“How did you…” I didn’t know how to frame the question. She’d talked to me on my answering machine. “Could you hear Richard talking from over here?” Of course, that wouldn’t explain how she’d seen what was going on. She’d told me to duck.
“Oh, all of that kind of stuff about me is just a lot to take in. Let’s get to that to that in a little bit, shall we? Calm your nerves. Have a drink.” She set a tall glass in front of me, complete with a paper umbrella and a straw.
I leaned forward and took a hesitant sip through the straw. It was hands down the best rum runner I’d ever tasted. “That’s good.” Wait. Everything was extremely strange right now. “What do you mean, just in time?”
She leaned over the bar and caught my chin with one hand. She turned my face from side to side, looking me over. “Ooh! That’s a nasty bruise you’ve got there. But don’t worry. It’ll heal.”
I ducked away, embarrassed.
“He hit you a lot, didn’t he?”
“N-no,” I said. I didn’t want to tell my troubles to this stranger, even if she was a bartender. “I ran into something. I fell down—”
“Please.” She waved her hand in the air to stop me. “He’s a jackass. He was going to kill you. You’re going to be okay now, though. You’ll see.”
Kill me? “Sometimes Richard just gets drunk. He gets a little out of control. But he’s not a bad guy. He takes care of me. He makes good money. We’re happy most of the time.”
“Sure.” She began putting the juices she’d used to make my rum runner under the counter. “As long as he doesn’t decide out of the blue that you’re cheating on him for no reason, he’s a prince.”
I took another drink of my rum runner. “How do you know that?” I was beyond denying it as this point. This was all too weird. What the hell was going on here?
“I know lots of things,” said Elegy. “But we don’t have to dwell on unpleasantness. You’ll never see him again, so we don’t have to talk about him if you don’t want.”
Never see him again? “I’m sure he’ll be there when I go home.”
Elegy made a face. “Home. Right.” She took a deep breath. “Listen, I guess I should explain something. When I stopped you from going out the door, it was because you really can’t leave this bar. Ever.”
I got off the stool. “What are you talking about?” I suddenly wasn’t sure that dealing with Richard beating me wasn’t better than this place, where I was completely confused.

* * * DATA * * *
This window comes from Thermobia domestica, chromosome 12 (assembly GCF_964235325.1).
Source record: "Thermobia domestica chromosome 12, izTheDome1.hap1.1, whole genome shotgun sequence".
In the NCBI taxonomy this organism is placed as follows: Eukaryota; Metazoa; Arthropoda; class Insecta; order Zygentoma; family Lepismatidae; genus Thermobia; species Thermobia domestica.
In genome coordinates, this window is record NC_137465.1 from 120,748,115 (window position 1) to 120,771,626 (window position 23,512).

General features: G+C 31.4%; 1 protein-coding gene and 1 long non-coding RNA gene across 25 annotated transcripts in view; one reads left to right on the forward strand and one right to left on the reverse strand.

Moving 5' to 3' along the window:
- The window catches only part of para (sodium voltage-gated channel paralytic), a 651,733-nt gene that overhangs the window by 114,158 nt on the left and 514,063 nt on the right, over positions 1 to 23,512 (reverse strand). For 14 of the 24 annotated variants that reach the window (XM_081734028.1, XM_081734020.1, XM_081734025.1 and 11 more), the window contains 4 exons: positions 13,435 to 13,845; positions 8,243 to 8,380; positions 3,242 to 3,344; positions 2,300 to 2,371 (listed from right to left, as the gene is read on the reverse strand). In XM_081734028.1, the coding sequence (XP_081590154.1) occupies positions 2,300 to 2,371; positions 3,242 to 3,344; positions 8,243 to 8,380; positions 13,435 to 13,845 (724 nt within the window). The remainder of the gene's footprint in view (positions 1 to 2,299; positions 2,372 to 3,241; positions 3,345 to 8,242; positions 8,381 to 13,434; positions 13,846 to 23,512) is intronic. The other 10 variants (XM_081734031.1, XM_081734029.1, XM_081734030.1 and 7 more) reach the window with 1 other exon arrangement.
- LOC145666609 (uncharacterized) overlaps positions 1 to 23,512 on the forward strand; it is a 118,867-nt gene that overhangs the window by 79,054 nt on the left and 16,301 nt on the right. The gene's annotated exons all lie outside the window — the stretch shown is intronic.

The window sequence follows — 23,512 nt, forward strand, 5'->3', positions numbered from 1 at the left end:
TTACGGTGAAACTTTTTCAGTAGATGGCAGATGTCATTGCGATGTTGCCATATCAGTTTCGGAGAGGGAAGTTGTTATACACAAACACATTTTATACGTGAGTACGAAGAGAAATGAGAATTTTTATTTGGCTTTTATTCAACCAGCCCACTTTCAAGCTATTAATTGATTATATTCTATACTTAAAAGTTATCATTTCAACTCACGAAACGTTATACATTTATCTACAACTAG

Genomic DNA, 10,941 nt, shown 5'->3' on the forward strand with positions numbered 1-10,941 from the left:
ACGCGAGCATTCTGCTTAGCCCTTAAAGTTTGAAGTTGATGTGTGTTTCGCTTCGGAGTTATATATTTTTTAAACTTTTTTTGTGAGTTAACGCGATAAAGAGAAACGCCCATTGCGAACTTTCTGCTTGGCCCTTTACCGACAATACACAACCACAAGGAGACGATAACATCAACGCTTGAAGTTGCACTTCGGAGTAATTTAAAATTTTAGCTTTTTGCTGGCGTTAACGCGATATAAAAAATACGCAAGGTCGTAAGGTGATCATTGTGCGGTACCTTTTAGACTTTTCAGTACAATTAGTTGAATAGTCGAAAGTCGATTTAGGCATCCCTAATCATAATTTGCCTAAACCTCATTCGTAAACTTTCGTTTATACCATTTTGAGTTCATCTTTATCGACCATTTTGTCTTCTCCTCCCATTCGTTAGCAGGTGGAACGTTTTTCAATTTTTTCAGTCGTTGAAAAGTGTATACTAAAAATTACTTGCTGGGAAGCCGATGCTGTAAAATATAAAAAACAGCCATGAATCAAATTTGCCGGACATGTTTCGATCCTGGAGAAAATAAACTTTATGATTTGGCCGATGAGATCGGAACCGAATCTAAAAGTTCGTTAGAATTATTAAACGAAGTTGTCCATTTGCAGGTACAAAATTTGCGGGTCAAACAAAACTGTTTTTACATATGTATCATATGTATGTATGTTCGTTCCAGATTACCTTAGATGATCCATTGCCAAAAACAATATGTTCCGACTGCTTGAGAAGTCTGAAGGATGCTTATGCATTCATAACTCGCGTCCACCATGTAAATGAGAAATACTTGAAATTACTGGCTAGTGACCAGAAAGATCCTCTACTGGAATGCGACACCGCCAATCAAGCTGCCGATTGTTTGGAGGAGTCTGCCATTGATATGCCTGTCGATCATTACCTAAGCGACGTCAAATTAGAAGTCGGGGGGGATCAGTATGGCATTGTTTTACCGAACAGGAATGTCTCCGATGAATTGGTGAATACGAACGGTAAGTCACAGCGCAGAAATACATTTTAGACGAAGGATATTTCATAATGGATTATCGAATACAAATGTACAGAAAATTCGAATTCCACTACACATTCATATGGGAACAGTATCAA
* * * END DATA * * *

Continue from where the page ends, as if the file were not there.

The door to the bar swung open. A man walked in. He looked to be in his late twenties. He had a Mohawk and wore a beat up leather jacket over shredded jeans. A cigarette dangled out of his mouth. “Jesus Christ, Elegy, where have you been?” He had a British accent. “I’ve been stuck in the Middle Ages for weeks. Do you have any idea how dirty those people are?” He sat down next to me on a stool. “Oh, hello, Catherine.”
I took a step backwards. “How do you know my name?”
He gave me a funny look. “Well, you’re Catherine, aren’t you? You travel around in the bar with Elegy. You’re like her sidekick.”
Elegy put an ashtray on the bar in front of the man. “Timelines are different for us. I’ve just met Catherine, actually. Just picked her up.”
The man stubbed out his cigarette, raising his eyebrows. “Oh. It’s your first time here, then?”
I put my hands on my head, grasping at my hair. “I have no idea what’s going on here!”
The man approached me, hand outstretched to shake. “I’m Kellen Henley. I’m a volur. I travel through time and fix mistakes, stop paradoxes from happening and the like.”
I glared at his hand. “Travel through time?!” This was ridiculous. One second I was waiting for Richard to hit me, the next everything wasn’t making sense. I was getting out of here. I ran to the door the bar and threw it open.
“No!” yelled Elegy.
I stopped short. Outside the bar, instead of the street to my house, was a dirt road and a bunch of dilapidated little houses. There were chickens wandering through the street. Women in long dresses carried baskets of vegetables.
Elegy slammed the door shut. “I thought I told you that you couldn’t go out there.”
“What happened to my apartment?” I said.